The Shee are an all-female band, who between them play flute, whistle, fiddle, electroharp, viola, mandolin and accordion. They met while studying on the Folk Music Degree at Newcastle University and come from different parts of the UK. This has resulted in a wide range of influences in the band’s music, including songs sung in Gaelic.
Many of the tracks are written by members of the band, which dovetail well with the traditional songs and tunes on the album. The wealth of instrumental skills in the band means that they can make every track have a completely different texture.
Energetic tunes alternate with beautifully harmonised songs such as the opening track “Troubles” and “Vandy Vandy”.
Placed in the middle of the album is the epic Scottish Child Ballad “Eppie Morrie”, which tells the story of a woman resisting the unwanted advances of a young man called Willie. This is a solo for Olivia Ross, who plays the part of the feisty Eppie Morrie well. The song also includes some lovely interludes from the flute and strings.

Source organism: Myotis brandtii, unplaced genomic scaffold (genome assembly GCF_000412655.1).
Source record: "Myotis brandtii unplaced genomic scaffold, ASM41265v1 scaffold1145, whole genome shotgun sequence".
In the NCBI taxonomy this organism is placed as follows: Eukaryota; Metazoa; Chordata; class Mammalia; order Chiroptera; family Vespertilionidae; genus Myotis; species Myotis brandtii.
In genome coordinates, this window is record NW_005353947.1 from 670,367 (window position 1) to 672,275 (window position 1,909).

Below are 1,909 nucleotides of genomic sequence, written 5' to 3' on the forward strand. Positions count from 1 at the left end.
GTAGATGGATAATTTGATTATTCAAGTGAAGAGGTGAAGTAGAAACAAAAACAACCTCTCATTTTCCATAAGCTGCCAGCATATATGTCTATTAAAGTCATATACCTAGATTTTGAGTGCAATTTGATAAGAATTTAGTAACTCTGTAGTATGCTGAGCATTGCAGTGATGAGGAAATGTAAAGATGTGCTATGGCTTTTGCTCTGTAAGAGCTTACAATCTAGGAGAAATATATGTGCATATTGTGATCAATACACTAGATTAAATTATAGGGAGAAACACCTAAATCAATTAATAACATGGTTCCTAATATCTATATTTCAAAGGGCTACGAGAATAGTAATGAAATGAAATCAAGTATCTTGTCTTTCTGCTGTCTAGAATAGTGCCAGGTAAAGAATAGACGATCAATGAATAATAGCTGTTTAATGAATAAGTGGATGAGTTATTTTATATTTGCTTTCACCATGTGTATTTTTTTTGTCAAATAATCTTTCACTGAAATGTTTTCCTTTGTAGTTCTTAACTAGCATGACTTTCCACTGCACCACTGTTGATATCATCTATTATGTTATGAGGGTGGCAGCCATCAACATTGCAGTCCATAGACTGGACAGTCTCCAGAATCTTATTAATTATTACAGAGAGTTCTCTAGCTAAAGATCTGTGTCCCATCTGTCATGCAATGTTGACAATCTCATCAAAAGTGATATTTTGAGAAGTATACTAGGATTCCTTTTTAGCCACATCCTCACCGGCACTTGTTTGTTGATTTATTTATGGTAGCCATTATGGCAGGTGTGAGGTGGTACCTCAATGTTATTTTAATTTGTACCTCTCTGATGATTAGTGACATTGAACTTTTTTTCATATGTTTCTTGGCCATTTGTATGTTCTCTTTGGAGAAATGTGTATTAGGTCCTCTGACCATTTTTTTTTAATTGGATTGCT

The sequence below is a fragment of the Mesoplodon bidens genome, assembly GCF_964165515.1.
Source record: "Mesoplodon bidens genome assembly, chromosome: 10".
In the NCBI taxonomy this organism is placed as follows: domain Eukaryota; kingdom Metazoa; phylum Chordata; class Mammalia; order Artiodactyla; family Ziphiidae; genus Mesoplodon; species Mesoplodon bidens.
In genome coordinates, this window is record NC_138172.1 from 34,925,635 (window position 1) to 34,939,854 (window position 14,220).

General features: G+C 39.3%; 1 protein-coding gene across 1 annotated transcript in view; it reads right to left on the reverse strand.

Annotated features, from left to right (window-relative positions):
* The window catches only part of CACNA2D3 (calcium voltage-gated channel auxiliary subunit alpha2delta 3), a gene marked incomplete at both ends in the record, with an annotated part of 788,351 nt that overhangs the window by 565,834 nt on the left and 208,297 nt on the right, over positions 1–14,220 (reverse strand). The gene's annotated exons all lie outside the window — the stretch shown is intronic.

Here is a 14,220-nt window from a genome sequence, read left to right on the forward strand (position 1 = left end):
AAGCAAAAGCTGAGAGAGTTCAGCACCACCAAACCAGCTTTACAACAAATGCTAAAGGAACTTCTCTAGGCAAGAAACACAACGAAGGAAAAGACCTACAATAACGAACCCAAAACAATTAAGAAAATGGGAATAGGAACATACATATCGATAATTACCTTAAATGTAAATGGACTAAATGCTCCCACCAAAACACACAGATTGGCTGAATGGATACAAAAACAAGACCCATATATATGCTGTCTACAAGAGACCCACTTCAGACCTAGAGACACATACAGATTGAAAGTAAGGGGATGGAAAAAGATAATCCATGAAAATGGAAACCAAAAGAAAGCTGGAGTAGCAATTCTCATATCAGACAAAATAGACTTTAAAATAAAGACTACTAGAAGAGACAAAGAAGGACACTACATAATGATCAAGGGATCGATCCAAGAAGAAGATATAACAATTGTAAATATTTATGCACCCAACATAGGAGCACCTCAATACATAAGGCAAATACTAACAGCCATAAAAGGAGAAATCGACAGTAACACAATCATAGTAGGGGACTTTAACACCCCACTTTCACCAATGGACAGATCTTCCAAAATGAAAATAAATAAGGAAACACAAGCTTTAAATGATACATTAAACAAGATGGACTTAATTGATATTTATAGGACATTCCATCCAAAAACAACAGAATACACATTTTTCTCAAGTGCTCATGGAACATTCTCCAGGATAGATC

Olivia also takes the lead on her own composition “Morning Star”. There is more vocal brilliance in the traditional Gaelic “Puirt”, sung by Rachel Newton. Unfortunately there is no hint as to the meaning of the song in the sleeve notes, but an internet search reveals that this is a traditional form which often has bawdy lyrics, so perhaps that is just as well.
The album begins to draw to a close with Laura-Beth Salter’s gentle instrumental composition “Room to Breathe” before ending as it began, with more close harmony and rich instrumentation in “Sugar and Pie”.
An excellent album, and one which should appeal to fans of instrumental music and song alike.Shelley Rainey
Released by Shee Records on 1 November 2010.
3. Vandy Vandy
4. Hand Ba’ Breakdown
5. Eppie Morrie
6. Pipers and Polys
7. Morning Star
10. Room to Breathe